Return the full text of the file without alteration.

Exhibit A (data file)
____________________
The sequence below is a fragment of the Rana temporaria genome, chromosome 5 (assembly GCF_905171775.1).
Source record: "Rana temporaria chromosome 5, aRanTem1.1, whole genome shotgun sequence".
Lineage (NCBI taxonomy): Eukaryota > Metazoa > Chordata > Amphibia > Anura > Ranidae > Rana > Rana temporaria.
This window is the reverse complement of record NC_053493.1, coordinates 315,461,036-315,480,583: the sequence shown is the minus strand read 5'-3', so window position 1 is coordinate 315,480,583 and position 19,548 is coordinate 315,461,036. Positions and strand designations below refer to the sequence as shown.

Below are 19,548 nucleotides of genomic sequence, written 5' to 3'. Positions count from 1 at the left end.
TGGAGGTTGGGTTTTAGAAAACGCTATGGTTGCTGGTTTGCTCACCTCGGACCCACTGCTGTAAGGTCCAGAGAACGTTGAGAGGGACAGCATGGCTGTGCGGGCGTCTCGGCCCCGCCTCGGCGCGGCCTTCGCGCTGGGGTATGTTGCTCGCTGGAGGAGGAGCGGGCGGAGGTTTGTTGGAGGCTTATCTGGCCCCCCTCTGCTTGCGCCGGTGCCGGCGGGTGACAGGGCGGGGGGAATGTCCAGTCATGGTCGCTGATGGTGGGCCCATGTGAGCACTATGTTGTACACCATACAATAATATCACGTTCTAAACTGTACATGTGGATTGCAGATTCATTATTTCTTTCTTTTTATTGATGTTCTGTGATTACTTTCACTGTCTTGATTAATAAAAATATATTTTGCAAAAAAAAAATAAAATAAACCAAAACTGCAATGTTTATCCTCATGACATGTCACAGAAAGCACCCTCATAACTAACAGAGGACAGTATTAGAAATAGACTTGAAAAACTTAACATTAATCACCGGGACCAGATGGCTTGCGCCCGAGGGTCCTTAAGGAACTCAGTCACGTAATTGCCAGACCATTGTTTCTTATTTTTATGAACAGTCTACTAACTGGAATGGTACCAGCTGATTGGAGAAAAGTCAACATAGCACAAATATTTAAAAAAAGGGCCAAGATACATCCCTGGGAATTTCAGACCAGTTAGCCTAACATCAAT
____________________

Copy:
The sequence below is a fragment of the Rana temporaria genome, chromosome 5 (assembly GCF_905171775.1).
Source record: "Rana temporaria chromosome 5, aRanTem1.1, whole genome shotgun sequence".
Lineage (NCBI taxonomy): Eukaryota > Metazoa > Chordata > Amphibia > Anura > Ranidae > Rana > Rana temporaria.
This window is the reverse complement of record NC_053493.1, coordinates 315,461,036-315,480,583: the sequence shown is the minus strand read 5'-3', so window position 1 is coordinate 315,480,583 and position 19,548 is coordinate 315,461,036. Positions and strand designations below refer to the sequence as shown.

Below are 19,548 nucleotides of genomic sequence, written 5' to 3'. Positions count from 1 at the left end.
TGGAGGTTGGGTTTTAGAAAACGCTATGGTTGCTGGTTTGCTCACCTCGGACCCACTGCTGTAAGGTCCAGAGAACGTTGAGAGGGACAGCATGGCTGTGCGGGCGTCTCGGCCCCGCCTCGGCGCGGCCTTCGCGCTGGGGTATGTTGCTCGCTGGAGGAGGAGCGGGCGGAGGTTTGTTGGAGGCTTATCTGGCCCCCCTCTGCTTGCGCCGGTGCCGGCGGGTGACAGGGCGGGGGGAATGTCCAGTCATGGTCGCTGATGGTGGGCCCATGTGAGCACTATGTTGTACACCATACAATAATATCACGTTCTAAACTGTACATGTGGATTGCAGATTCATTATTTCTTTCTTTTTATTGATGTTCTGTGATTACTTTCACTGTCTTGATTAATAAAAATATATTTTGCAAAAAAAAAATAAAATAAACCAAAACTGCAATGTTTATCCTCATGACATGTCACAGAAAGCACCCTCATAACTAACAGAGGACAGTATTAGAAATAGACTTGAAAAACTTAACATTAATCACCGGGACCAGATGGCTTGCGCCCGAGGGTCCTTAAGGAACTCAGTCACGTAATTGCCAGACCATTGTTTCTTATTTTTATGAACAGTCTACTAACTGGAATGGTACCAGCTGATTGGAGAAAAGTCAACATAGCACAAATATTTAAAAAAAGGGCCAAGATACATCCCTGGGAATTTCAGACCAGTTAGCCTAACATCAAT